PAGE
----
Reader’s Opinion: A master narrative

POSTED: 07/11/14 12:40 AM

Dear Editor,

The representation of Senator Obama as “the first black President to be” was a master narrative but the tallest of tales. Now, with hindsight, it is crystal clear that the failure of Mrs. Clinton; and later, of the Republicans, to contest this powerful and deceptive narrative were monumental mistakes. Had either of them skillfully pushed back on this misrepresentation, who knows what might have transpired? It goes without saying that Mr. Obama—the son of a white woman and a black man—is the first biracial President of the U.S.A. The election of “the first black President” is a most noble enterprise that remains to be actualized.

In his latest book, “America: Imagine a World without Her” Dinesh D’Souza contends that President Obama and the “progressives” who got him elected rely on deceit to win political support for their program which is the undermining of the Constitution, “the suicide of national identity”: the death of the U.S.A., and of its influence in the world, i.e., the end of capitalism as we know it. D’Souza could have added that all of that is in keeping with the UN’s project of “Global governance,” and “Supranationalism” (government by the oligarchs).  The author is an ex-colonial and U.S. citizen. Born in India, he immigrated to the U.S.A. after his secondary education with the Jesuits in India. Colonials or ex-colonials, St. Martiners (French and Dutch) and all freedom loving people may ignore D’Souza’s book at their peril.

In two splendid opening chapters, D’Souza revisits some of the writings of three French masters: Alexis de Tocqueville, Albert Camus and Michel Foucault. Such is the impact of French representations on this vital matter. The rest of the book is a critical review of a number of representations: twilight narratives, accounts, histories, stories, Mea culpa; discourses on the U.S.A. as an evil “empire”; on the horrors of capitalism; on the sins of America; and on her decline and eminent collapse.

D’Souza explains that President Obama is not responsible for a master plan to remake America. “Obama is simply part of a fifty-year scheme for the undoing and remaking of America.” This “plan preceded Obama, and it will outlast him (2014:4).”As antidote to those poisonous representations that engendered the plan, and sustains it, D’Souza counters that “the morality of capitalism, just like the morality of democracy is rooted in consent.” He asks: “What gives Obama his legitimacy as President?” Answer: “The fact that Americans voted for him: our consent is the moral basis for representative government (Ibid: 178).” Absolutely!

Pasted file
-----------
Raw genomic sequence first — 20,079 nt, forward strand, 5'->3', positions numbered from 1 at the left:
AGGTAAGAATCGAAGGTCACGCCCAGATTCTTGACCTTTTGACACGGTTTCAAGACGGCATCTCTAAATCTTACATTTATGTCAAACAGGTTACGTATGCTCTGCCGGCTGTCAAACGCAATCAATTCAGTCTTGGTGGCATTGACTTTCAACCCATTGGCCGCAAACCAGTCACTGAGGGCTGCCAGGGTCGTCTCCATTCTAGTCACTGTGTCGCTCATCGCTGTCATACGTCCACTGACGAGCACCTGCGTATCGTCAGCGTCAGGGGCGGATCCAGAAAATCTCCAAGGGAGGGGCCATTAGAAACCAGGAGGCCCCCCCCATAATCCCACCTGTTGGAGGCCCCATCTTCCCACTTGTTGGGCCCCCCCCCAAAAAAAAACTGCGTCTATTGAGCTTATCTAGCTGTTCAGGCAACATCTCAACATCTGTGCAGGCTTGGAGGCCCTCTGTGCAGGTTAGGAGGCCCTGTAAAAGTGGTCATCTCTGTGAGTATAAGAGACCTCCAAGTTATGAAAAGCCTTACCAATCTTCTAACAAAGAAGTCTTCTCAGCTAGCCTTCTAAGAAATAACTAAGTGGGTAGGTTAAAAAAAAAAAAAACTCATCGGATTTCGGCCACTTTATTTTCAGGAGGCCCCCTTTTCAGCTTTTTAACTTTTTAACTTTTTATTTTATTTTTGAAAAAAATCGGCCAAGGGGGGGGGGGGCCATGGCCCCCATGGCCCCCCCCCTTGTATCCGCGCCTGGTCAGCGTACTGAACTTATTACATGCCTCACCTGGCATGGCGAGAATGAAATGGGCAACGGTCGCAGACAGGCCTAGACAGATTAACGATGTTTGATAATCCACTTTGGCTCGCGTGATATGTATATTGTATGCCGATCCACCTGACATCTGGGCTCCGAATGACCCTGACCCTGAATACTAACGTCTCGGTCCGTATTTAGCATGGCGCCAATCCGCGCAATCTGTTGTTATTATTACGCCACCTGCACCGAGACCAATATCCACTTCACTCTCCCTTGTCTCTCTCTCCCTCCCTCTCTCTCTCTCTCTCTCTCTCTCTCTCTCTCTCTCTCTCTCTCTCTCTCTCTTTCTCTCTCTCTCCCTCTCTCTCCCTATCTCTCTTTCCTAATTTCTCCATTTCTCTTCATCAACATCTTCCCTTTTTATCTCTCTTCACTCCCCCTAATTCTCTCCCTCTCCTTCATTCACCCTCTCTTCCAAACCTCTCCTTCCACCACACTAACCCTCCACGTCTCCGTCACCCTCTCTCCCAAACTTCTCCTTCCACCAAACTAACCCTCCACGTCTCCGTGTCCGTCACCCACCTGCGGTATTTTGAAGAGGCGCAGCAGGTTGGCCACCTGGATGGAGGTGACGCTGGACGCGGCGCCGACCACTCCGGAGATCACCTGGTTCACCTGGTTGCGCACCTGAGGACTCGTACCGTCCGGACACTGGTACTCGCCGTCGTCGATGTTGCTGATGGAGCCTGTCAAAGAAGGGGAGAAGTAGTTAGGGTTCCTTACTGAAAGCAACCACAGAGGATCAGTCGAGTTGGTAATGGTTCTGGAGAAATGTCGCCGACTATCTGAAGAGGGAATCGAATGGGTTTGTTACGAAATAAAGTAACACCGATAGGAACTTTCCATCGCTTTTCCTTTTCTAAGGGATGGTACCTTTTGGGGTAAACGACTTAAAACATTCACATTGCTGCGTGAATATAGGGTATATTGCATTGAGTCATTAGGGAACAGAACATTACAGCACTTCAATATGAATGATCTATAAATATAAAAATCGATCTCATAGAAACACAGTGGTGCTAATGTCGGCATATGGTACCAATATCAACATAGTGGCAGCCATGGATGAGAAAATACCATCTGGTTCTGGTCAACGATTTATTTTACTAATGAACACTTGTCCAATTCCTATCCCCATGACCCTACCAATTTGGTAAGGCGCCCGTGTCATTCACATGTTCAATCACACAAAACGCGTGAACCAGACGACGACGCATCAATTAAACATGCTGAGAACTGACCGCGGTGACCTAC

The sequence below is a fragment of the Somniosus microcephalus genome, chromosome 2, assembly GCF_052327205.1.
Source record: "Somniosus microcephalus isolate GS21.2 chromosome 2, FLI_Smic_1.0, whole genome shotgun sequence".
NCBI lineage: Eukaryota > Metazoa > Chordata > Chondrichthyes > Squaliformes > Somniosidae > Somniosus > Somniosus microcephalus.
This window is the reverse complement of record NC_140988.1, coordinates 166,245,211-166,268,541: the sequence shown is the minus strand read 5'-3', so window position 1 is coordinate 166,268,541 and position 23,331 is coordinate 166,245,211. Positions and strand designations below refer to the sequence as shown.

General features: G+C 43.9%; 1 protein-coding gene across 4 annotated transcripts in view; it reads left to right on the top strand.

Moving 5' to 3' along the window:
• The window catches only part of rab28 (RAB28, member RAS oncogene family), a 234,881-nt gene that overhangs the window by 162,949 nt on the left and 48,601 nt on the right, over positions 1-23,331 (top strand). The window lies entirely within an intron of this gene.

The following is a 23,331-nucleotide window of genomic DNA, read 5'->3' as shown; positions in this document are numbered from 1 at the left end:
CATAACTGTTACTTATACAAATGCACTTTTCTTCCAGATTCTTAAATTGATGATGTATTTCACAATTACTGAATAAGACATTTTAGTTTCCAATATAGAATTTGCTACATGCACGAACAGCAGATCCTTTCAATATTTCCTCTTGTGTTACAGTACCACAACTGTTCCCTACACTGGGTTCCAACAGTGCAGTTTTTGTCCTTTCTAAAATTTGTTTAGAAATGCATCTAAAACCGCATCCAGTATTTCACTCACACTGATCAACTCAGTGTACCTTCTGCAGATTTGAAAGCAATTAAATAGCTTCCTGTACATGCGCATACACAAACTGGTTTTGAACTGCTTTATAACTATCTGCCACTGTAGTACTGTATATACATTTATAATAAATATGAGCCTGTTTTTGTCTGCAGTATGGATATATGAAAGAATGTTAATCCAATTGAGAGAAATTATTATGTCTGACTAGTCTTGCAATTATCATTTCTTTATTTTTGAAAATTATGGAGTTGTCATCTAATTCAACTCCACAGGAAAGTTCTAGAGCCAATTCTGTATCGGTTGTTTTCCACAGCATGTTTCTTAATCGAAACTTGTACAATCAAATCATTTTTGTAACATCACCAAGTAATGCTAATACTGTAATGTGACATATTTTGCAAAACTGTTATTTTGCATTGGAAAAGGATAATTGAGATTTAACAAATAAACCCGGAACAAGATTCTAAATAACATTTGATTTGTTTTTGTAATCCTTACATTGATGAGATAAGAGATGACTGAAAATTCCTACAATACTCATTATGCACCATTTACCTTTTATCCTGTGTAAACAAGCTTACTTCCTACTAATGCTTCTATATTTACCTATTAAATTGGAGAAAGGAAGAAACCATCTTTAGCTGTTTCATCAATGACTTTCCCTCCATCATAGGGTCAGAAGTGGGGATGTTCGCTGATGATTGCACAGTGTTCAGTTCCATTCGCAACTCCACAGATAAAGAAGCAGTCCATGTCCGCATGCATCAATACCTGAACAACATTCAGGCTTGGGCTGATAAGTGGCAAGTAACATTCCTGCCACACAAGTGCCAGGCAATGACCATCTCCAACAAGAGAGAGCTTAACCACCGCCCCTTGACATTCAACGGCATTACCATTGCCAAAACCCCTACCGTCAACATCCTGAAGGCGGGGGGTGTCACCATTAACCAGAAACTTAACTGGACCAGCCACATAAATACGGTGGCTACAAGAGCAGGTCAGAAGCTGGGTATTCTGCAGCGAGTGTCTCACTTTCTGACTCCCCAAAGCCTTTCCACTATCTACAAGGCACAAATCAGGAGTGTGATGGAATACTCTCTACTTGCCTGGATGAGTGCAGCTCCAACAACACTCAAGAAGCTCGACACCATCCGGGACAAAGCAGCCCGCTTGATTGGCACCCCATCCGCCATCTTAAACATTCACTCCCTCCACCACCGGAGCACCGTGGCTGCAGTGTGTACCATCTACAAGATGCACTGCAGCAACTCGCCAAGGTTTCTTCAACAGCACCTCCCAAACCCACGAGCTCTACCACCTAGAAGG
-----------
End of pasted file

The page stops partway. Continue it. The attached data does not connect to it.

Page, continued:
The morality of both democracy and capitalism is rooted in consent which, in turn, is rooted in representation. And that’s the issue here: representation, in this case the master narrative in which a biracial (black/white)candidate was represented as “the first black President to be” of the U.S.A. That’s the master representation that enabled Senator Obama to secure the consent that gives him his legitimacy as President.

As for his reelection, given the poor performance of his government during his first term of office, informed consensus is that all things considered, a majority of voters did not wish to deny “the first black President” a second term in office.

Today, Republican representatives as well as a growing number of prominent legal scholars are in agreement that President Obama should be impeached for undermining the Constitution. But observers also maintain that impeachment is not feasible, not only because Democrats control the Senate, but more so because a majority of voters of all races do not wish to see the “first black President” impeached. Seemingly the consequences that impeachment conjures up are terrorizing. Such is the power and the pervasive purview of representation and of that master narrative.

Narratives may be true or fictitious; honest or misleading. Sometimes for all sorts of reasons—desires, deceit, and ignorance being the most common—some folks believe stories that are clearly fabricated, patently false. And they act: they purchase goods and services; and they cast their vote based on clever but misleading representation. That’s the age old conundrum.

Dinesh D’Souza’s “America” is a desperate bugle call; a most valiant attempt to shake Americans and others out of a dangerous torpor. If this impressive representation doesn’t wake us up, nothing else will. The fascism of the oligarchs, their lackeys and enablers will have triumphed. Their stealthy, slow, poisonous “progressive” propaganda will have already robbed us of almost all of the oxygen in our blood.

Gérard M. Hunt

 

 

 

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